Over the past few weeks, I have posted several articles which have identified traits in the build of Boulder’s startup and entrepreneurial ecosystem that are reflected in Tauranga.

I have talked about the role of Local Government, the role of a University and the role of the Investment community. Today, I want to begin to tie in some of these comments to reflect on what is actually happening in Tauranga and the wider Bay of Plenty.

Perhaps it is because Wharf42 is now based at the new Ignition offices in Tauranga’s CBD. We moved in yesterday. The co-working environment enshrines everything that is happening in the Bay. Start-ups and entrepreneurs keen to share their experiences, trials and tribulations in a collaborative environment with other entrepreneurs. And it is an environment that is getting bigger.

Tauranga, Bay of Plenty

Tauranga, Bay of Plenty

Two weeks ago, the team at Venture Centre announced the launch of Basestation. Scheduled for opening in September this year, Basestation is a new large 750m2 ICT-focused innovation hub that will become home to a number of local tech companies, as well as offering hot desks and 6 shared areas for entrepreneurs to meet. Throw in Studio64 on Devonport Road and Tauranga suddenly has a significant cluster of co-working hubs from which entrepreneurs can connect and grow.

And it is not just ICT. On Friday, Heilala Vanilla opened its new processing plant at the Newnham Park Innovation hub in Te Puna, Tauranga. Newnham Park is home to a number of highly innovative companies engaged in AgriTech and horticulture research. According to this morning’s Bay of Plenty Times, the key theme that came through a succession of speakers was of the need to increase innovation and collaboration among Bay of Plenty technology businesses. It is happening.

According to Norman Evans who represented Callaghan Innovation at the event, he is quoted as saying that “We’ve got a very good perception of what’s happening in Tauranga and around the world. You guys are hitting the sweet spot. You’re really starting to build an innovation system that I think is going to take your economy to a new level.”

It’s not just ICT and AgriTech. The Titanium Industry Development Association (TiDA) are applying hard science and creating world leading high value manufacturing solutions out at the Bay of Plenty Polytechnic campus in Windermere. The Coastal Research Field Station and INTERCOAST, both based at Sulphur Point are engaged in marine research that is seeing collaboration between scientists from both the University for Waikato and the University of Bremen, in Germany. Their experience of the long-term impact of the Rena sinking will provide authorities around the rest of the world with best practice process for managing similar marine disasters.

Wherever I look around the City and the region I see yet more and more examples of exciting, innovative ventures being established by entrepreneurs.

In my title to this article, I talked about the Role of Leadership. What I am seeing in the Bay is a large number of entrepreneurs taking on this role. Each is building an important piece of the emerging ecosystem that Norman Evans describes as the ‘sweet spot’. It is not the leadership of one. It is the leadership of many.

The entrepreneural ecosystem is growing across the Bay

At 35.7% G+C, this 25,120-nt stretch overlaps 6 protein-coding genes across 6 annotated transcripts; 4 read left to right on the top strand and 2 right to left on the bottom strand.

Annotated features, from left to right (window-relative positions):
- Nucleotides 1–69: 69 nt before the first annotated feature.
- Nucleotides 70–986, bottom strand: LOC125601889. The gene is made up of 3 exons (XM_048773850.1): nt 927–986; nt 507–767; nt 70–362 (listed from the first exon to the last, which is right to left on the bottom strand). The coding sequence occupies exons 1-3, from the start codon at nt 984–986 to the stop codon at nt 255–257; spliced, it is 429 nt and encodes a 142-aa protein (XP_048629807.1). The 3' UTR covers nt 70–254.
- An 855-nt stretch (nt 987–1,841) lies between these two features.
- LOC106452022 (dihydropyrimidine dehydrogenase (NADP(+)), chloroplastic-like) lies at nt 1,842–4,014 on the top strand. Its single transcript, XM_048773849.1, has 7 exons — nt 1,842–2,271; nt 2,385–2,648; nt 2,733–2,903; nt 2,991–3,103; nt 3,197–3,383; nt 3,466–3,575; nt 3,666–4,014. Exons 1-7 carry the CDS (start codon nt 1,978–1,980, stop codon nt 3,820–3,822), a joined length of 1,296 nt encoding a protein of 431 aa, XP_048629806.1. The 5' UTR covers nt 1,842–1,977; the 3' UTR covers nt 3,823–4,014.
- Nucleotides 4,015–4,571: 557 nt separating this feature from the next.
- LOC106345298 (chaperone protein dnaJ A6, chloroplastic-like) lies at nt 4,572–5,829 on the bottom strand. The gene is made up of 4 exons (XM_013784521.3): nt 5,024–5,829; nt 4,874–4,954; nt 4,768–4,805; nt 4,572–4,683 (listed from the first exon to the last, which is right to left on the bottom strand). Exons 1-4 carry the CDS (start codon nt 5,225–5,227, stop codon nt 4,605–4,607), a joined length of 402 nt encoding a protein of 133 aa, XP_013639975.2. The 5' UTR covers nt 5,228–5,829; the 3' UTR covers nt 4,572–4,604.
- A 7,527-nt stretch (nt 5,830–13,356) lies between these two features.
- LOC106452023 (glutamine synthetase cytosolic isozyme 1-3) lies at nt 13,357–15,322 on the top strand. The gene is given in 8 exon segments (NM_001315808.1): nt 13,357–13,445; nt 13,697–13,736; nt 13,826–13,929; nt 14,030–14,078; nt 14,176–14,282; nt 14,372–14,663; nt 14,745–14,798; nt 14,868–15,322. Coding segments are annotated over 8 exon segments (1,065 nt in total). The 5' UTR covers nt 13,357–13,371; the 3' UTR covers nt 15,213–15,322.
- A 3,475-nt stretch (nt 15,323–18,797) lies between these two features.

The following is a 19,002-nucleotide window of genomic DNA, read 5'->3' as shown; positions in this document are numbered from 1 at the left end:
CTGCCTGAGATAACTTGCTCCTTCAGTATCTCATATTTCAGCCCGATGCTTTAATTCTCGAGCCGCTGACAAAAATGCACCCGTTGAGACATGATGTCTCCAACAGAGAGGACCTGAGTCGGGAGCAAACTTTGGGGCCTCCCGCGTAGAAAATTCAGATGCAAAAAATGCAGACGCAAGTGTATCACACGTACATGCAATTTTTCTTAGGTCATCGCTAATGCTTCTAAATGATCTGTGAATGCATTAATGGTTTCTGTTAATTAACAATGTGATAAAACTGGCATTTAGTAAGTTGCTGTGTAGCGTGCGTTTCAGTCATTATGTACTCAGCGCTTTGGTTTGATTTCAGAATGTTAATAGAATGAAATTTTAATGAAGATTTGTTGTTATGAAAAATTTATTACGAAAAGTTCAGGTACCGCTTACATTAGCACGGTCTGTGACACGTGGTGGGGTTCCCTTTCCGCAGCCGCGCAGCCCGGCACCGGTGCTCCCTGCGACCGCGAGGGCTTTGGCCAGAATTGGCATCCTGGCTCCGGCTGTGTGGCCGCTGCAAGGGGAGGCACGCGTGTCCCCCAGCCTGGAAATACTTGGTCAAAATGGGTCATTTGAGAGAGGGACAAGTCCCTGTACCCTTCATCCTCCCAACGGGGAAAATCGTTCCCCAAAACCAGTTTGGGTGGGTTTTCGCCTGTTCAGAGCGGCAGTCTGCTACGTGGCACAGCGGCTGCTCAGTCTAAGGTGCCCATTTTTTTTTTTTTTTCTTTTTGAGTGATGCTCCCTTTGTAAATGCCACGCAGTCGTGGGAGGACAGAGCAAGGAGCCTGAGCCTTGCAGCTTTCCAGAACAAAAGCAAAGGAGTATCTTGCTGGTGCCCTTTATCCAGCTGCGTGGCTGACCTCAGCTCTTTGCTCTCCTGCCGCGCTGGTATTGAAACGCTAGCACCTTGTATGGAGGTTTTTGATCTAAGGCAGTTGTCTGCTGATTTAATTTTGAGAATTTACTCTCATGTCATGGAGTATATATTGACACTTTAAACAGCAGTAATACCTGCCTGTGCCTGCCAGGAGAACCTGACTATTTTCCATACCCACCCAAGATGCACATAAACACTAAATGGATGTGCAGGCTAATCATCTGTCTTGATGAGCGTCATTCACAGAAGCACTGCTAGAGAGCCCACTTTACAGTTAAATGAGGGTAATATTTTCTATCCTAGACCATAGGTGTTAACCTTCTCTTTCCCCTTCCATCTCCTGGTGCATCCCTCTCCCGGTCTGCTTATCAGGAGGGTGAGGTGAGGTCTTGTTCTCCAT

The entrepreneural ecosystem is growing across the Bay

In Brad Feld’s book, ‘Building an Entrepreneurial Ecosystem in Your City’, he talks about how the ecosystem’s ‘leadership’ in Boulder is made up a number of entrepreneurs. Part of its continual evolution is generated by the ever growing number of new entrepreneurs emerging and taking an active part in the different aspects of the eco-system. This version of Rinse and Repeat is bringing in new ideas and new thinking.

I see that happening in Tauranga today. There is an increasing level of entrepreneur collaboration across not only the City, but across its different and growing number of innovation hubs and sectors. The growth of co-working spaces is helping drive this collaboration. Open plan offices hosting a number of different start-ups builds the energy that is needed to sustain most entrepreneurs. I can feel it at Ignition.

In Tauranga and the Bay, there is still some way to go however before we can fully claim to be replicating Boulder. We still lack the city centre University campus which will bring the graduates, the teaching staff and the research units that we know will add to the transformation of our local economy. This campus will, eventually, provide the ecosystem with the new generation of graduates and entrepreneurs it requires to continue the build.

As a City, we need to address the issues affecting so many other New Zealand cities such as affordable housing. That is where local Government and other agencies have such an important role to play. Supporting and facilitating the continued growth of the ecosystem requires the ongoing commitment and support of our public sector partners. Innovation hubs, a great climate and fantastic beaches are only part of the story. People have to be able to afford to move to and live in this piece of New Zealand paradise for the ecosystem to grow.

This is my final piece in the series: Can Tauranga replicate Boulder? I believe Tauranga is now at the point where it has reached a tipping point and both can and will build its own variation of a sustainable entrepreneurial ecosystem.

It will not be exactly the same as the Boulder model. That is not important. We have reached a level of entrepreneurial scale and collaboration where we can build a model that reflects our own vision and our own environment.

It will become the Tauranga model. It is an exciting time to be part of that story.